Palm Springs, Skull Rock, and Vegas, Baby!

Before the two-and-a-half hour trip east, Tara wanted to finally see Palm Springs so we rolled the Majestic down the road twenty-five minutes into downtown. We also took the opportunity to find both Elvis’s house, and Marilyn Monroe’s. That entire area is something else – all of Palm Springs was. Stops like this are why we agreed that ideally, doing a trip like this would be at least a three week venture with it taking a minimum three days both ways to and from B.C.

From there, we were going to do the aerial tram but instead chose to just venture up to Skull Rock which is within the Joshua Tree National Park and what does National Park signal along the west coast? High mountains. Oh joy.

The way we came in through Twentynine Palms was a good clime, but there were no scary cliffs – just flat dessert. Of course, I didn’t know that for sure so my steering wheel grip was its usual death grade – it was for the entire day. I should have trusted the terrain map I started examining the night before our next day on the road.

Skull Rock is quite cool. There are a few spots where you can climb these astounding rocks, but this one was recommended by a friend and confirmed safe and fun from Minnesota Bill and Leanne. The surface of the rocks is rough which makes it easier to grip with your shoes, but it can be hard on your hands and as Abby and Hayleigh found out, a killer on your knees. Tara and I also did a little climbing, while Emma nervously stood watch below. Each of us has our anxieties, but for some reason this wasn’t it for me. It was like after driving through all these scary freaking mountains, I might as well give these rocks a whirl. I still only climbed the bunny hill of Skull Rock. There isn’t such a thing, but it’s the comparison that came to mind.

Although Emma was ready to head back to our RV to safe ground, we let the other two explore a little more because it was good for them to be doing this and it’s important that our anxieties – which were also high as parents watching the two monkeys climb – don’t get in the way of the adventurous and courageous nature of the youngest among us.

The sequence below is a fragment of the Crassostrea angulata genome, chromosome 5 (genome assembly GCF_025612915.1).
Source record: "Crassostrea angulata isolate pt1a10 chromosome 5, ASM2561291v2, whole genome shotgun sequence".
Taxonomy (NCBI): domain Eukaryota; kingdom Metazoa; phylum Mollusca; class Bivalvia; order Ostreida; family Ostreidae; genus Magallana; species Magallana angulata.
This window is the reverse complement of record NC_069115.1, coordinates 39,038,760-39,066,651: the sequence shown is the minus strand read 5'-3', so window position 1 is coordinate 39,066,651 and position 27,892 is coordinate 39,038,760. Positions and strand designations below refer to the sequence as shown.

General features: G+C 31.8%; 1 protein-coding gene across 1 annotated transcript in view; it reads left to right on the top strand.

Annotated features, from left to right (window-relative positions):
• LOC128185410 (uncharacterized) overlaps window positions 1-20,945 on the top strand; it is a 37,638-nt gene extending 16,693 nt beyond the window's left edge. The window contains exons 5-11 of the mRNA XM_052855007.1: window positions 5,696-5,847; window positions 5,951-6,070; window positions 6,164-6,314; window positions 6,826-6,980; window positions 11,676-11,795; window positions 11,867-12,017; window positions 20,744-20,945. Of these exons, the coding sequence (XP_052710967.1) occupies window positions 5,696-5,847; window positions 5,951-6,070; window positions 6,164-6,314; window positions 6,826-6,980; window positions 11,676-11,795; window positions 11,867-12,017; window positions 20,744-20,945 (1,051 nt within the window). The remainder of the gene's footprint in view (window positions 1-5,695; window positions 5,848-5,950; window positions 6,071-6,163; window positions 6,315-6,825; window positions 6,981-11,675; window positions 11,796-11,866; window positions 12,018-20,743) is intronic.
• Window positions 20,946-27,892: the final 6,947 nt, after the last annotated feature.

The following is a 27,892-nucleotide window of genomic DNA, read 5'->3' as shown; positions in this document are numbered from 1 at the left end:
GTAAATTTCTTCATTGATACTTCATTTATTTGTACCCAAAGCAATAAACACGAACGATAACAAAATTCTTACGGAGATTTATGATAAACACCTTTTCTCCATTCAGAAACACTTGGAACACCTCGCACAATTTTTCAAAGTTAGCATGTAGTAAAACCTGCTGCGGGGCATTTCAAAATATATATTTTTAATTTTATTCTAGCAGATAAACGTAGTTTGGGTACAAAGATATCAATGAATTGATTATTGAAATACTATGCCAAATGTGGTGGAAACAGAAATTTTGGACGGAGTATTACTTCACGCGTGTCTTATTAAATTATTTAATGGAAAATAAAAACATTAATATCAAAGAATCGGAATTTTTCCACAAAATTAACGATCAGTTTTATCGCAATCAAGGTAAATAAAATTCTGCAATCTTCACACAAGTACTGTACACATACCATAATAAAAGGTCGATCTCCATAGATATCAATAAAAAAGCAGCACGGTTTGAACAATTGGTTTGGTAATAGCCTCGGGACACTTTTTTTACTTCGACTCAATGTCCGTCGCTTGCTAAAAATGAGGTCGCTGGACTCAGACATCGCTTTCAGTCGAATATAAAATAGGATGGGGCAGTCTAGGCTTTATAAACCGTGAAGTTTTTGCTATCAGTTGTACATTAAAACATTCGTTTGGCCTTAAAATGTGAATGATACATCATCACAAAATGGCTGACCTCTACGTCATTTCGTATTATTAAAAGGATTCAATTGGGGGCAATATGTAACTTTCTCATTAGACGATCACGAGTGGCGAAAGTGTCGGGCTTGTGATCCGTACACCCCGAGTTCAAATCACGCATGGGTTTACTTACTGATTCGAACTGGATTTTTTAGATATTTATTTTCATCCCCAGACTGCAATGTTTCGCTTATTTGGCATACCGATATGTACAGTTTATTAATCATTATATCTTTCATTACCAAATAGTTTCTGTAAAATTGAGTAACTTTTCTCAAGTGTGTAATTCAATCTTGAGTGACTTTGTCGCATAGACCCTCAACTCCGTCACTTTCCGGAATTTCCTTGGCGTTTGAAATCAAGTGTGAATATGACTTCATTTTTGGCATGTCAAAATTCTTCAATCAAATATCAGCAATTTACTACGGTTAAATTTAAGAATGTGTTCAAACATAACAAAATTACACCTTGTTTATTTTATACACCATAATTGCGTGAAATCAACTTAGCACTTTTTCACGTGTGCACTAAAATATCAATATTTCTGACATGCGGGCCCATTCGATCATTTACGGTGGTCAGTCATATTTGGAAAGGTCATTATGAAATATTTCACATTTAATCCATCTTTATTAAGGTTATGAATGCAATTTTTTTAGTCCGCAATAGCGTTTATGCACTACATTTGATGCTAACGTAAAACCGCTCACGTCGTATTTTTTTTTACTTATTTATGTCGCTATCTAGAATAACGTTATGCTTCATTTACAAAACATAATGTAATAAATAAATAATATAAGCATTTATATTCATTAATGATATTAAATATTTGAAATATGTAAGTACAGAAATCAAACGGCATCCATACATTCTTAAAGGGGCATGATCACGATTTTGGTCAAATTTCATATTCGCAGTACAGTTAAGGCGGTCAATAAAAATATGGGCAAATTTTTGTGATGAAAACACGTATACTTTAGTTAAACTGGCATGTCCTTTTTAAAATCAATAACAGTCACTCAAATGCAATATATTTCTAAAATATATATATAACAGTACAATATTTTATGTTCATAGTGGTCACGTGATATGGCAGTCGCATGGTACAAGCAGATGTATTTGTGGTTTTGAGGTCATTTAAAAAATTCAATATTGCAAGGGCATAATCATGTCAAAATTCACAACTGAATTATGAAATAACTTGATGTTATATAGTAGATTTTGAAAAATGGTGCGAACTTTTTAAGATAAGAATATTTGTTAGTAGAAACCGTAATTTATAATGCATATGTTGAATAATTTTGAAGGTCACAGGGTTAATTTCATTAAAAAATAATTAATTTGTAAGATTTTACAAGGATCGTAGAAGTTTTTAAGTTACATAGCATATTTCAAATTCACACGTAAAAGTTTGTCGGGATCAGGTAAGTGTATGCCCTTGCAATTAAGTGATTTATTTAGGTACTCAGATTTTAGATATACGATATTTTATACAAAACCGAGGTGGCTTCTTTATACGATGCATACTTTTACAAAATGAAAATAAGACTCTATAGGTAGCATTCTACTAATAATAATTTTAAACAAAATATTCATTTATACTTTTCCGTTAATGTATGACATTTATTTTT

It was now time for Las Vegas, baby! We were about an hour-and-a-half away, but it was probably the longest trek on our trip ahead for a different reason. Most of this road had already been void of much traffic, but there were a few small desert towns along the way. From Skull Rock onward, we found the definition of the road less traveled.

We might have been passed two or three times between Twentynine Palms and the main east/west road into Vegas, as we ventured through lonely desert, up and down the mountains, until finally jumping on Interstate 15 at Mountain Pass. This route we took is part of the original Route 66 – which was decommissioned in 1985 but about 85% of the roadway still exists under different highway names – which takes you to one of many historic Route 66 stops, Roy’s Motel & Café which is a popular Hollywood filming location. Of course, the adults got out to take lots of pictures. Thanks to our tour guide back home – who was traveling along with us via Facebook Messenger – for letting us know about the must-do stops. We didn’t touch on even half of his recommendations, but little things like Skull Rock enabled us to keep the kiddos entertained, when things Like Disneyland or a tour of Warner Brothers, were beyond our already stretched budget.

After we stopped at a Smith’s – a highly recommended grocery chain – to stock up our fridge and freezer for the rest of the trip, we finally arrived at the RV park mid-evening – in the dark once again.

It was a little intimidating feeling like we were the only vehicle driving through the dessert, but all we could do was make sure we had lots of gas, supplies, water in our holding tank, and a full tank of propane, and push our way through. I did start to worry as the sun started to set behind the mountains, but we were on Interstate 15 with a little daylight to spare. Right around the time we hit the Nevada state line in fact.

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